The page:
Thursday, April 17, 2014

"Serena" by Ron Rash

How would you describe Serena's philosophy of life? What does she value most? What importance does she place on honesty? In your opinion, did she ever truly love Pemberton?  If so, what do her actions in the end say about what she values most in life?

For Readers New to Serena
As Serena came more alive to me as a character, I realized she was an anomaly in American literary fiction. While there have been many novels about women who have wielded great power within a family, how many have been about a woman who is a “captain of industry,” especially in novels set in the past? This aspect of Serena made her even more intriguing to me. How would she assert herself, and prove herself, to the hundred men in her employment? How would the workers, and her husband, react to her strength and ambition? This, too, makes it a novel for our times.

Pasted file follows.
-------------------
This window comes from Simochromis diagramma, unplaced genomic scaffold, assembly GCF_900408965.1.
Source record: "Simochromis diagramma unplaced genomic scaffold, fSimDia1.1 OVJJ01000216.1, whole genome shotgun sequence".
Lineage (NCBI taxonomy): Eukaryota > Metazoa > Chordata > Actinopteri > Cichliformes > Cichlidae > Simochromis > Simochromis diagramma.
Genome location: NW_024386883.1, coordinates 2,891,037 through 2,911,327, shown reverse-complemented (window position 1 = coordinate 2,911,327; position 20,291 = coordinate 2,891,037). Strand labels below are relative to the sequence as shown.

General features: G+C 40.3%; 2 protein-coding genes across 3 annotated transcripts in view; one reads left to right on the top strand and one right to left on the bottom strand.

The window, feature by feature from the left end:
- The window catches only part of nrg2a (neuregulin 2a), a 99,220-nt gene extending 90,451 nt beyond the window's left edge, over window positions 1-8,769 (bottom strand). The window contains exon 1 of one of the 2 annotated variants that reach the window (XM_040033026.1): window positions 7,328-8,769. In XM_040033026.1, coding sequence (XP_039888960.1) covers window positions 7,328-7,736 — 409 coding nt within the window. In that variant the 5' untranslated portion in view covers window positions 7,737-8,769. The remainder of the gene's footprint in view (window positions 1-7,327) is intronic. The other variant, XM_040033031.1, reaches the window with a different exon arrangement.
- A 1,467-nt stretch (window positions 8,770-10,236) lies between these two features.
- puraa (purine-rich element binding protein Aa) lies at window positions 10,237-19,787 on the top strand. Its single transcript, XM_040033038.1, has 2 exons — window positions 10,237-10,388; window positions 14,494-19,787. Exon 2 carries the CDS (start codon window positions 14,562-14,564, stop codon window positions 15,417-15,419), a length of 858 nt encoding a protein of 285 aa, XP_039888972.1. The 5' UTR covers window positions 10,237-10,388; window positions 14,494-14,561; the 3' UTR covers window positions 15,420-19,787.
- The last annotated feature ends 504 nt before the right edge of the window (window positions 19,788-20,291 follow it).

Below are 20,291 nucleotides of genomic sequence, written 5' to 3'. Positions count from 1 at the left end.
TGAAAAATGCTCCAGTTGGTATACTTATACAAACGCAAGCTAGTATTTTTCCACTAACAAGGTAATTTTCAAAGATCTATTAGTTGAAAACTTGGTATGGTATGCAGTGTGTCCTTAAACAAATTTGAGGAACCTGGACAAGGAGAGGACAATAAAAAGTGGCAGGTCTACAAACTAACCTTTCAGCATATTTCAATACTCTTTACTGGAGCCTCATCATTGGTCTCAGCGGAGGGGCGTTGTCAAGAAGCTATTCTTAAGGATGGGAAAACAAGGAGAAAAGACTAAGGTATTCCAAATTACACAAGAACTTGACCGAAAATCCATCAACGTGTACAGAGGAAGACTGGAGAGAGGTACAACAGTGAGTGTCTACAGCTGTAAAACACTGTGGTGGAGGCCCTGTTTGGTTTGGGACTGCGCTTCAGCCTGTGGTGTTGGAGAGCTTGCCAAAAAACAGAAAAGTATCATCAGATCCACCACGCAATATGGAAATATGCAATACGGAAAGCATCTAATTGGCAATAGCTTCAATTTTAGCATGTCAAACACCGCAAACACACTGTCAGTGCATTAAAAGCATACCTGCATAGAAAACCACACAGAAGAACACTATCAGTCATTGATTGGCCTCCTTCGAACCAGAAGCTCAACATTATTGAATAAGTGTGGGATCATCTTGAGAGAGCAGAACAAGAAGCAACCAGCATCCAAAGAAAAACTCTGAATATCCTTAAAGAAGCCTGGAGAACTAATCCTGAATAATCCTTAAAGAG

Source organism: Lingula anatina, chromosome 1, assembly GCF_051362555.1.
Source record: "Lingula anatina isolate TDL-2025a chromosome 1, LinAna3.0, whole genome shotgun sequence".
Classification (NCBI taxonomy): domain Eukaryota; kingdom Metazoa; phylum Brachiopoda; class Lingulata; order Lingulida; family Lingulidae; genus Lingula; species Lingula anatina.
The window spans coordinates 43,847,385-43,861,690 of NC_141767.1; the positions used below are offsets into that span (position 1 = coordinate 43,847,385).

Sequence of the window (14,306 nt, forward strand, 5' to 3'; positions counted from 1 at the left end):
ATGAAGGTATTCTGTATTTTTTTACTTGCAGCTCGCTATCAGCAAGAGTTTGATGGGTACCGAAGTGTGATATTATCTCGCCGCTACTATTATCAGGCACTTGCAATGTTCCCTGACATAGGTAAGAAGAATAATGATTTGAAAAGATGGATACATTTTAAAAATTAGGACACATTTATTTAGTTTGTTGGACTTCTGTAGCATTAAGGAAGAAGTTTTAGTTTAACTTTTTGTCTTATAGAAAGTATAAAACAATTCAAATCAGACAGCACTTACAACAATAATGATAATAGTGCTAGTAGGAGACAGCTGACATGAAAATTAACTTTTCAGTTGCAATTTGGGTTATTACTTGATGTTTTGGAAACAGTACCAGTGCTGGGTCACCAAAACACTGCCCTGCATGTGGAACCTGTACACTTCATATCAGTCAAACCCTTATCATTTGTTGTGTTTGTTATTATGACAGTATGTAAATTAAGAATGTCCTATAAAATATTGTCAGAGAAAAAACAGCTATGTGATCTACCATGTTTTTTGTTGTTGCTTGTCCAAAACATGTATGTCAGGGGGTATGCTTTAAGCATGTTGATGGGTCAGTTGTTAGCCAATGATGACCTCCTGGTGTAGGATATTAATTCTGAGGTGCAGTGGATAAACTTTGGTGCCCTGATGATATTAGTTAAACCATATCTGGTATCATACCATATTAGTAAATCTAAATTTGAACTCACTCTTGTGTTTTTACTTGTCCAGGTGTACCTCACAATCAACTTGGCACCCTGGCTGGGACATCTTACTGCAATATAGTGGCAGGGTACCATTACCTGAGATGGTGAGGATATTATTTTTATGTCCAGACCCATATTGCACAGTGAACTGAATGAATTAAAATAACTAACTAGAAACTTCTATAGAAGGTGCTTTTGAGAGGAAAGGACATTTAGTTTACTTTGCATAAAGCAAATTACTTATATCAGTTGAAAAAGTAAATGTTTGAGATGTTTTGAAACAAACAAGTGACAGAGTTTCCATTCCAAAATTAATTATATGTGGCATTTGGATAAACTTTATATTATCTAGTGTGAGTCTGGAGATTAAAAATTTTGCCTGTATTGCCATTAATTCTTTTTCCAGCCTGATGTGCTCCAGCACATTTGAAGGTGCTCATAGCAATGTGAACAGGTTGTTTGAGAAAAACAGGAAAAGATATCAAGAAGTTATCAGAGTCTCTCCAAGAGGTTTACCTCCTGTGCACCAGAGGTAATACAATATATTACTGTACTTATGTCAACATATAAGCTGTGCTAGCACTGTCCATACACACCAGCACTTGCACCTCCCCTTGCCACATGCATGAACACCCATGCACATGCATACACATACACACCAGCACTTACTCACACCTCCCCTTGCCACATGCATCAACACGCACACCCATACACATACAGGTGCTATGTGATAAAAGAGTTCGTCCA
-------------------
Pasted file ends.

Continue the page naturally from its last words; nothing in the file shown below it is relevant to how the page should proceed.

I have never worked harder or longer on a novel than this one. Its scope is much more ambitious and its landscape more vast, but, in the end, the novel’s ultimate theme is the universal and timeless vagaries of the human heart.
—Ron Rash

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